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22.07.2006 | Halya Coynash

In memory of Janusz Korczak

   

On 21 July 1942 on the eve of his birthday, Janusz Korczak wrote the following words in his “Pamiętnik” [“Diary”] :

“It is a hard thing to be born and to learn to live.  The task before me is much easier – to die. After death it may again be hard, but I am not thinking about that. The last year, the last month, the last hour.

I would like to die calmly and in full consciousness. I don’t know what parting words I would have for the children.  I would like to tell them a lot, to tell them that they are free to choose their path”.

Janusz Korczak, doctor, writer, educationalist and All and Everything for the children in his care was born on this day, 22 July, in 1878.  Born in Warsaw into a Polish Jewish family, he studied medicine before devoting all his life to working with orphaned children and children from very poor homes. His writings – including “How to love a child”, “The right of the child to respect”, “When I’m small again” and many others, give us some sense of a man who was quite realistic about life and about the children in his care, and whose commitment to them was unwavering and absolute. 

Prisoners within the Warsaw Ghetto, Janusz Korczak, pani Stefania Wilczyńska and a few other adults fought to find food and medicine for the almost 200 children in their care, and to continue the life of the children’s home and school. 

Many have written about the “choice” Janusz Korczak supposedly had to save his own life.  There is even a myth about a German officer who offered to let Dr Korczak go.  Reality hurts and it is ever tempting to clutch at those stories.  They are however both superfluous and a profound impertinence.  Aleksandr Lewin, who as a young man worked with Dr Korczak during the 1930s writes:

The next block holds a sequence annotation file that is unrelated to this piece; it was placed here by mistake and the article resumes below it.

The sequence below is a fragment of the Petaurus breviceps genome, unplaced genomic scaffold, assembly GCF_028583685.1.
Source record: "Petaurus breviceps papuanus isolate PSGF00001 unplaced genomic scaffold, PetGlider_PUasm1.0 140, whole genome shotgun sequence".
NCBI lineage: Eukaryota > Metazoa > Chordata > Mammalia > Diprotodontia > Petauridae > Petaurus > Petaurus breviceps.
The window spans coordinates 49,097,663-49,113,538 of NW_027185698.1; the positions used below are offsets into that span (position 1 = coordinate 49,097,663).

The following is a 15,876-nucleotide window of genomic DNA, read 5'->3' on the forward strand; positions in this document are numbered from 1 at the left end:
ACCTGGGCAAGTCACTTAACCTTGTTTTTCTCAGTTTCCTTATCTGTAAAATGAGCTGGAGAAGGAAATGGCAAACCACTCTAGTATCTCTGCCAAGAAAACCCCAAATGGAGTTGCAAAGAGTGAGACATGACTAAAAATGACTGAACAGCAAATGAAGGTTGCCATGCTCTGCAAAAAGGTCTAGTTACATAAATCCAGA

“Did he really make any choice?

There is a lot of testimony suggesting that it was intended that Korczak leave the Ghetto and find shelter in the non-Jewish area.  There were those who had been in his care, as well as friends, who made enormous efforts to bring this about, including Maryna Falska and Igor Newerly.  Let us think about it however: was he supposed to leave the children?  It is enough to ask the question, and the answer becomes quite clear: he couldn’t. He was there where his children were, and he was with them to the end. And therefore he made no choice, there was no choice for him to make. He did not even take the suggestions made into consideration, simply rejecting them. The suggestion therefore that he made a choice, that he considered various possibilities for saving his life, shows unintentional disrespect to his memory”.[1]

On 5 August 1942, Janusz Korczak, pani Stefa, the other adults and all the children walked in file to Umschlagsplatz from where the trains left for the Treblinka Death Camp. 

No facile words.  No words at all …

Janusz Korczak: from Pamiętnk:

“Someone wrote caustically that the world is a lump of mud suspended in eternity, and a human being is an animal who has made a career.

Maybe this is so.  However, there is one thing to be added: that lump of mud knows suffering, is able to love and to weep, and is full of yearning.

And the career of a human being, if measured conscientiously, is questionable, so very questionable”

 

“Farewell” 1919 

“We give you nothing.

We do not give you God, for you yourselves, through your efforts, must find him in your own heart.

We do not give you your motherland, because you must find it through the efforts of your own heart and thoughts.

We do not give you love, there being no love without forgiveness, and forgiveness is toil, hard toil, which each must undertake for him or herself.

We give you only one thing – yearning for a better life which does not exist, but will one day come, the yearning for truth and justice.

Perhaps that yearning will bring you to God, help you to find your Motherland and Love”.



[1]  Aleksandr Lewin: Janusz Korczak: znany i nieznany

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